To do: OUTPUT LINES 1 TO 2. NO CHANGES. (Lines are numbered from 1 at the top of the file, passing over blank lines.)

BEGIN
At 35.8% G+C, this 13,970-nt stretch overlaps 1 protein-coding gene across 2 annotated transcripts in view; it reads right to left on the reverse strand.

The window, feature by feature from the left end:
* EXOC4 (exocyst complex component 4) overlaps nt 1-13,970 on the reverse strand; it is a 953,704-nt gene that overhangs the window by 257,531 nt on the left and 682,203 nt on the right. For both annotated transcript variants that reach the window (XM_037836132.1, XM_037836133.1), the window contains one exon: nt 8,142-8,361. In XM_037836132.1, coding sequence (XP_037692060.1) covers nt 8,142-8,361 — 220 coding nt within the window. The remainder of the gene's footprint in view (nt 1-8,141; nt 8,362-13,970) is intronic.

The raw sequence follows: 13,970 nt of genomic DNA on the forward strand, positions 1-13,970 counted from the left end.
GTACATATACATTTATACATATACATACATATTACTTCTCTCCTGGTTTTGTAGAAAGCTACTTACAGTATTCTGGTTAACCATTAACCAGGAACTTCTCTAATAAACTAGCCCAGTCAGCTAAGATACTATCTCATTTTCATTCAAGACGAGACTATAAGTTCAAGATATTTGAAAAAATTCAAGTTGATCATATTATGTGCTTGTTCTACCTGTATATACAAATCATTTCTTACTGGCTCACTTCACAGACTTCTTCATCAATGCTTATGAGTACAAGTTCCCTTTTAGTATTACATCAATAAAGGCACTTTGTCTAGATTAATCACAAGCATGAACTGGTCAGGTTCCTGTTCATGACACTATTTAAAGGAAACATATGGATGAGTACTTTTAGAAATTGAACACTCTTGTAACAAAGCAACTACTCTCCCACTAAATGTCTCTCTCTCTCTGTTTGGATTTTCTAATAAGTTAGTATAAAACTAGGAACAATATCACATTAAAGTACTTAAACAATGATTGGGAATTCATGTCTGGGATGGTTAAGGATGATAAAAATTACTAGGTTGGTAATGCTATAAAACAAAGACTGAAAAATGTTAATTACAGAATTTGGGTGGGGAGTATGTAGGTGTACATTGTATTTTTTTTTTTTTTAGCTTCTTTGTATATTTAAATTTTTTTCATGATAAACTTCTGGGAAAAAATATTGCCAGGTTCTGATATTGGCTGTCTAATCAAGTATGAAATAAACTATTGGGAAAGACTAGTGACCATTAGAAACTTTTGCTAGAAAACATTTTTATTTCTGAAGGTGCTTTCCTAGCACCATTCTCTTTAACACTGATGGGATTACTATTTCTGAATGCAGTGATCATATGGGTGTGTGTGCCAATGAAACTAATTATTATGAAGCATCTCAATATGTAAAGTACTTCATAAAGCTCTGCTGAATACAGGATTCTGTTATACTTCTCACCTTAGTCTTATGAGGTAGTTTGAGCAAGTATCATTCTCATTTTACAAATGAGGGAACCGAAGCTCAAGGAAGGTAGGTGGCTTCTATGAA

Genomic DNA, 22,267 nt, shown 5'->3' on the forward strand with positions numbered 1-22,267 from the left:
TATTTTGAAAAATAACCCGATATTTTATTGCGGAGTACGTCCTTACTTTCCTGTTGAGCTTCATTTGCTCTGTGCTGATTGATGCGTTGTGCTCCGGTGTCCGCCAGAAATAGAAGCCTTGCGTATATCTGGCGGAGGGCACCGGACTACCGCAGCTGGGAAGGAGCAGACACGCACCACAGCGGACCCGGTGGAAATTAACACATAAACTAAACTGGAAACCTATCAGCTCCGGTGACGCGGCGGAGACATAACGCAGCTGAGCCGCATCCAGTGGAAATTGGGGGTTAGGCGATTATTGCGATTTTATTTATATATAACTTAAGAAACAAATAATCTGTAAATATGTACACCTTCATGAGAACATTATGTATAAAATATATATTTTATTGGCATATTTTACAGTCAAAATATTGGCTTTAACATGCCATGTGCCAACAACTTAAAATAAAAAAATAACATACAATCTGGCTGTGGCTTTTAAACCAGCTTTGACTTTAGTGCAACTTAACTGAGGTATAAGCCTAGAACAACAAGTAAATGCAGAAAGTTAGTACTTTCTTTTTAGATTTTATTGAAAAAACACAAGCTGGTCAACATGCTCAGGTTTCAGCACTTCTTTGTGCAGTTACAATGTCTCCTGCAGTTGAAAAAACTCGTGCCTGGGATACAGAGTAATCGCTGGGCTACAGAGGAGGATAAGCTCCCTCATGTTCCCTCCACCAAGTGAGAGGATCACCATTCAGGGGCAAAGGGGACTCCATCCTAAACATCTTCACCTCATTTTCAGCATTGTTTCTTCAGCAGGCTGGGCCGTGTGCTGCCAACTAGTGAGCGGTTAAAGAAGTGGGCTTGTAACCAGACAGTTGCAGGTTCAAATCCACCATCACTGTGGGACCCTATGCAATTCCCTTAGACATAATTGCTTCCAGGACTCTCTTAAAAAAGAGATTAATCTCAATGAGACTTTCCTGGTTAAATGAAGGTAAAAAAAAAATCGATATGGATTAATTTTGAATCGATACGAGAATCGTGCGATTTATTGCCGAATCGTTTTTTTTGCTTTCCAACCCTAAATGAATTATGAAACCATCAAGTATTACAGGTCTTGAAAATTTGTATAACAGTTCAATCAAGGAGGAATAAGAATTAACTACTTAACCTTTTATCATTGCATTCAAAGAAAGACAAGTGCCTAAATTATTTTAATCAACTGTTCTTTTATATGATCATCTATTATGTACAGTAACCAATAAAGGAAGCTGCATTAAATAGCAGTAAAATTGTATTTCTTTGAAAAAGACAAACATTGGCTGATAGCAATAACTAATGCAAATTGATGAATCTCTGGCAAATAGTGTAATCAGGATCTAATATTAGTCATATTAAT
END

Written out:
At 35.8% G+C, this 13,970-nt stretch overlaps 1 protein-coding gene across 2 annotated transcripts in view; it reads right to left on the reverse strand.

The window, feature by feature from the left end: